Why Allo is better than iMessage
While you can achieve the equivalent of ephemeral messages with iMessage by installing one of several apps, the option for self-destructing messages is built in to Allo, but only in Incognito Mode. When you enter into Incognito Mode, the default is set for the message to self-destruct in one hour, but you can change that to any of several times within a range of five seconds to one week. You can also set the message to never expire.
Apple's iMessage is for Apple hardware and operating systems only. But Google's Allo runs on both Apple platforms and Android. So iPhone and Android users can use Allo to chat with each other without resorting to SMS.
The best thing about Allo is the Assistant, which is a front end to a kind of next-generation Google Now. Today, Allo is the only place you can use Assistant. Later this year, Google is expected to release an Amazon Echo like device called Home, which uses Assistant through voice interaction.
By addressing the Assistant directly in Allo, you can ask it to show your pictures, which it grabs from Google Photos. You can say, for example, "show me pictures of dogs," and it will show you your own dog pictures from Google Photos with an option to see other peoples' dog photos from the web.
It will also reach into your Gmail or Inbox account. By telling the Assistant: "show me emails from John," it will show you the most recent two, with other options like "My emails from yesterday."
When you ask for your upcoming flight information, the Assistant pulls data from your email and shows your flight details in a formatted list.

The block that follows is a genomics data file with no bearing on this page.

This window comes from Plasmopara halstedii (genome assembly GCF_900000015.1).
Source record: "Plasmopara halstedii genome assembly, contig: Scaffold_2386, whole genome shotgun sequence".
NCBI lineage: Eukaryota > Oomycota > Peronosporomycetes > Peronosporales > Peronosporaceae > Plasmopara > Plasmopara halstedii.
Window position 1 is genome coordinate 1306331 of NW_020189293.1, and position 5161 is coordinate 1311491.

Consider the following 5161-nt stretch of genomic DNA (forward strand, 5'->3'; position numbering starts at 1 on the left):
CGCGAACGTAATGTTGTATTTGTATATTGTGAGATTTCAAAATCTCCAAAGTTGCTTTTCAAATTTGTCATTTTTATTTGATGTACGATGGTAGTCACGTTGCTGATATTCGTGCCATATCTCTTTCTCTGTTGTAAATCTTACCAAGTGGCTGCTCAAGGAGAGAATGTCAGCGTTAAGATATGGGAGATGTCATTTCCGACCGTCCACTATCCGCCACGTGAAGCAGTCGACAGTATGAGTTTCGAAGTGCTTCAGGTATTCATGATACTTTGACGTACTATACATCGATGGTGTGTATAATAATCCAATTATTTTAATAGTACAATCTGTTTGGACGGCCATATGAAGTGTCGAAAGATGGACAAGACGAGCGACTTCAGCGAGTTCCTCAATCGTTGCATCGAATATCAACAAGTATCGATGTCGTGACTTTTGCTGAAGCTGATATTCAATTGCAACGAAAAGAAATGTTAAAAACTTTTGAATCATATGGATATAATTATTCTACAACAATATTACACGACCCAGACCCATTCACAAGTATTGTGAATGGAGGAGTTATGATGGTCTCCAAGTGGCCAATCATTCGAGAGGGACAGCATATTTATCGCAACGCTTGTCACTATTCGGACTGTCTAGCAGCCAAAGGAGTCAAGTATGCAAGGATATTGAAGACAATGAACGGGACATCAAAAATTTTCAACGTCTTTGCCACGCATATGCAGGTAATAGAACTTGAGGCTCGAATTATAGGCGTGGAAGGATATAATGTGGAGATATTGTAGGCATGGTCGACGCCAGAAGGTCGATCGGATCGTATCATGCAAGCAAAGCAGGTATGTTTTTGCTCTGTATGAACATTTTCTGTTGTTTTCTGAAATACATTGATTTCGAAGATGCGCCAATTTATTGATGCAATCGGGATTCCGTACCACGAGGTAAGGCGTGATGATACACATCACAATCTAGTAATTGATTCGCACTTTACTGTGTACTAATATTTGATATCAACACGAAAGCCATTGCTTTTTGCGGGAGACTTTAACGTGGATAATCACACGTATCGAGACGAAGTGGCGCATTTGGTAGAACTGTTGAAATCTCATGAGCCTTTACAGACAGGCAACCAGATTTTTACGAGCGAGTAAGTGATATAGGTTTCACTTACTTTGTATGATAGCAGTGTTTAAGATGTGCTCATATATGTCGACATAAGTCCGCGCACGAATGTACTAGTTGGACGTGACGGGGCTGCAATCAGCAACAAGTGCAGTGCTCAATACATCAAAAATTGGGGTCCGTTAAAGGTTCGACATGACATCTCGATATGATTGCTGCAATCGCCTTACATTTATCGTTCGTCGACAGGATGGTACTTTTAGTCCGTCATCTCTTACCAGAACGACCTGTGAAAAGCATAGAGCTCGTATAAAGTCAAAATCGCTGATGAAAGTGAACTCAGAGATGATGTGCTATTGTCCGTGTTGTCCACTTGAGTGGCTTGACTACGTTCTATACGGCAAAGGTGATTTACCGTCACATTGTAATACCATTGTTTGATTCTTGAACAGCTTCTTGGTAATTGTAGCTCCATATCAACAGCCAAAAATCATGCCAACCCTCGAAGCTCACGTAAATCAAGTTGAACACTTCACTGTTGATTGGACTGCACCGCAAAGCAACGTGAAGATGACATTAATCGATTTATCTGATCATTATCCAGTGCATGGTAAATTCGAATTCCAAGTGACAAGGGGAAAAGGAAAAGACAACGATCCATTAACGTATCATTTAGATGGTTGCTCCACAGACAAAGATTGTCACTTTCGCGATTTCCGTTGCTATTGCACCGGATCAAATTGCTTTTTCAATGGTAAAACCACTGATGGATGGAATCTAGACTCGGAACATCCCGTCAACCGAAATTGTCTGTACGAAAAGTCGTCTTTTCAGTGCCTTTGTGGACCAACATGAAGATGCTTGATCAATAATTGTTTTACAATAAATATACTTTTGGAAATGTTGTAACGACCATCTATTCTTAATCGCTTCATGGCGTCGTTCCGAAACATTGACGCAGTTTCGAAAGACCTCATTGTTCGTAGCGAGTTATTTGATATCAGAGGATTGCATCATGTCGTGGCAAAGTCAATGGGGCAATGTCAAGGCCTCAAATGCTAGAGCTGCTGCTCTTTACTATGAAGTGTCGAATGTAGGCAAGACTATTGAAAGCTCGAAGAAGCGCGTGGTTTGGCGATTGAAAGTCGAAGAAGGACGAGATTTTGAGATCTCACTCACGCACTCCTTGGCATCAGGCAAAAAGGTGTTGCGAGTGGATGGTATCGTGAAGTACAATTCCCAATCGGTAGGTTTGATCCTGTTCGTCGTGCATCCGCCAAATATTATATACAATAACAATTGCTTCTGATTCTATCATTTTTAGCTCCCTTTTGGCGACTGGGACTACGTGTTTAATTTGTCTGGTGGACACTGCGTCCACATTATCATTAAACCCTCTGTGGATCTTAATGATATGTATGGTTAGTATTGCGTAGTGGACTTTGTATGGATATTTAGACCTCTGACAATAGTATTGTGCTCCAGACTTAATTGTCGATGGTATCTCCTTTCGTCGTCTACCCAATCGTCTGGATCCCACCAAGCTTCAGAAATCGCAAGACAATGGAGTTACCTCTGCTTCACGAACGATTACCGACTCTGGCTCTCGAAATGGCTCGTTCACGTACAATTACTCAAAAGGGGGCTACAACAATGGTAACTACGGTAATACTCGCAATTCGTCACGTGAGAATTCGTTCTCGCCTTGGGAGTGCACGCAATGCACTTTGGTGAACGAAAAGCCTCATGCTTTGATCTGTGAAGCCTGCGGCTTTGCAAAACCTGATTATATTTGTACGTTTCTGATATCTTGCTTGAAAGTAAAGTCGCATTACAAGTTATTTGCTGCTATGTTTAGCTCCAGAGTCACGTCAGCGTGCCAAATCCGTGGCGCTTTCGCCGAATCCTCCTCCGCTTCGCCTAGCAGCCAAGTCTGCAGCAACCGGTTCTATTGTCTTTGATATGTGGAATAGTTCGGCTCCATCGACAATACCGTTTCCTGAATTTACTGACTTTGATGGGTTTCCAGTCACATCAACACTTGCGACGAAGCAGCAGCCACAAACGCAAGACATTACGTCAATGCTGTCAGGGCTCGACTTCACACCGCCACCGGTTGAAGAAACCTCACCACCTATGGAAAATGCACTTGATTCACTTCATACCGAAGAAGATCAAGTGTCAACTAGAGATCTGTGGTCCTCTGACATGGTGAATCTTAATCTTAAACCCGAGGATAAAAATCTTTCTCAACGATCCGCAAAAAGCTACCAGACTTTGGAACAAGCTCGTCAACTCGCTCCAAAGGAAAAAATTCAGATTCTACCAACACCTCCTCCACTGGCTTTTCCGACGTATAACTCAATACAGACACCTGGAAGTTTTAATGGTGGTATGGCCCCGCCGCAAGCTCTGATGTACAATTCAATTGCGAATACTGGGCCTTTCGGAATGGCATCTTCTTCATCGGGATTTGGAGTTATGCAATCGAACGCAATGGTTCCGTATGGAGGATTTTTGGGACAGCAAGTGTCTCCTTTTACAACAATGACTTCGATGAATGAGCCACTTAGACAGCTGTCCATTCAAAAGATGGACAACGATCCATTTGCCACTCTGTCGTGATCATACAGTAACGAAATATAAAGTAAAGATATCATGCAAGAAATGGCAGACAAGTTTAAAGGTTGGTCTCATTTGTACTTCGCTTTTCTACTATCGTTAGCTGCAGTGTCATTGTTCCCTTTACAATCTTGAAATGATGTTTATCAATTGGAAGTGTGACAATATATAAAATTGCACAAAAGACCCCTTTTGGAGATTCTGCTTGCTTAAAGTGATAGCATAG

You can tell it to show your meetings scheduled for tomorrow, your next meeting or your schedule on Monday, and it will do all that, taking the information from Google Calendar.
You can also add items to the calendar from inside Allo, but this feature didn't work for me -- nor did the setting of timers and alarms.
You can also launch Google searches from Allo. It will either show you a sample of results in Allo, or it will kick you over to your mobile browser and the Google Search site.
Best of all, the non-personal Assistant results can be summoned from within a group chat, and everyone involved will see them.
You can also type "@google play games" and Google will offer you games that can be played by yourself or with groups.
Google Allo offers two distinct and very different kinds of artificial intelligence. In addition to Assistant, you also get Smart Reply.
Smart Reply debuted for Google Inbox on Nov. 3. This simple feature is backed by serious machine intelligence. In Allo, it gives you one or more options for replying. Tapping on a reply both selects and sends the reply -- literally a one-tap operation. Replies tend to be general, short and casual. "Ok, thanks," "Sounds good" and "Will do."